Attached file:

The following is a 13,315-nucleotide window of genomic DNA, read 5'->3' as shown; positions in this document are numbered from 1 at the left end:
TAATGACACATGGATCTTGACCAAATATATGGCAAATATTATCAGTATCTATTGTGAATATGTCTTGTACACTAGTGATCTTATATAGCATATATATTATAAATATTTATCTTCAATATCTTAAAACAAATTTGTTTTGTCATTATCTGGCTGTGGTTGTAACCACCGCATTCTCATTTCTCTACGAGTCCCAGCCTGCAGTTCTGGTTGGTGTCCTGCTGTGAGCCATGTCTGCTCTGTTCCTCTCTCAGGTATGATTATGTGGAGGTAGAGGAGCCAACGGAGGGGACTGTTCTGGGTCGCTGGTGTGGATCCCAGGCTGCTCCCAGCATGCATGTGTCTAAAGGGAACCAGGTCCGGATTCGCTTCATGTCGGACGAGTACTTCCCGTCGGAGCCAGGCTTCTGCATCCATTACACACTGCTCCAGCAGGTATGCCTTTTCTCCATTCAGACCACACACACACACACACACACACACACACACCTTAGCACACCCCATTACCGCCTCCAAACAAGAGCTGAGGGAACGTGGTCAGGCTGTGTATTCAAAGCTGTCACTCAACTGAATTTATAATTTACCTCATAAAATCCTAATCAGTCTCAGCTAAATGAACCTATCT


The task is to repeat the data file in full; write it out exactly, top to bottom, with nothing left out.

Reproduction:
The following is a 13,315-nucleotide window of genomic DNA, read 5'->3' as shown; positions in this document are numbered from 1 at the left end:
TAATGACACATGGATCTTGACCAAATATATGGCAAATATTATCAGTATCTATTGTGAATATGTCTTGTACACTAGTGATCTTATATAGCATATATATTATAAATATTTATCTTCAATATCTTAAAACAAATTTGTTTTGTCATTATCTGGCTGTGGTTGTAACCACCGCATTCTCATTTCTCTACGAGTCCCAGCCTGCAGTTCTGGTTGGTGTCCTGCTGTGAGCCATGTCTGCTCTGTTCCTCTCTCAGGTATGATTATGTGGAGGTAGAGGAGCCAACGGAGGGGACTGTTCTGGGTCGCTGGTGTGGATCCCAGGCTGCTCCCAGCATGCATGTGTCTAAAGGGAACCAGGTCCGGATTCGCTTCATGTCGGACGAGTACTTCCCGTCGGAGCCAGGCTTCTGCATCCATTACACACTGCTCCAGCAGGTATGCCTTTTCTCCATTCAGACCACACACACACACACACACACACACACACACCTTAGCACACCCCATTACCGCCTCCAAACAAGAGCTGAGGGAACGTGGTCAGGCTGTGTATTCAAAGCTGTCACTCAACTGAATTTATAATTTACCTCATAAAATCCTAATCAGTCTCAGCTAAATGAACCTATCT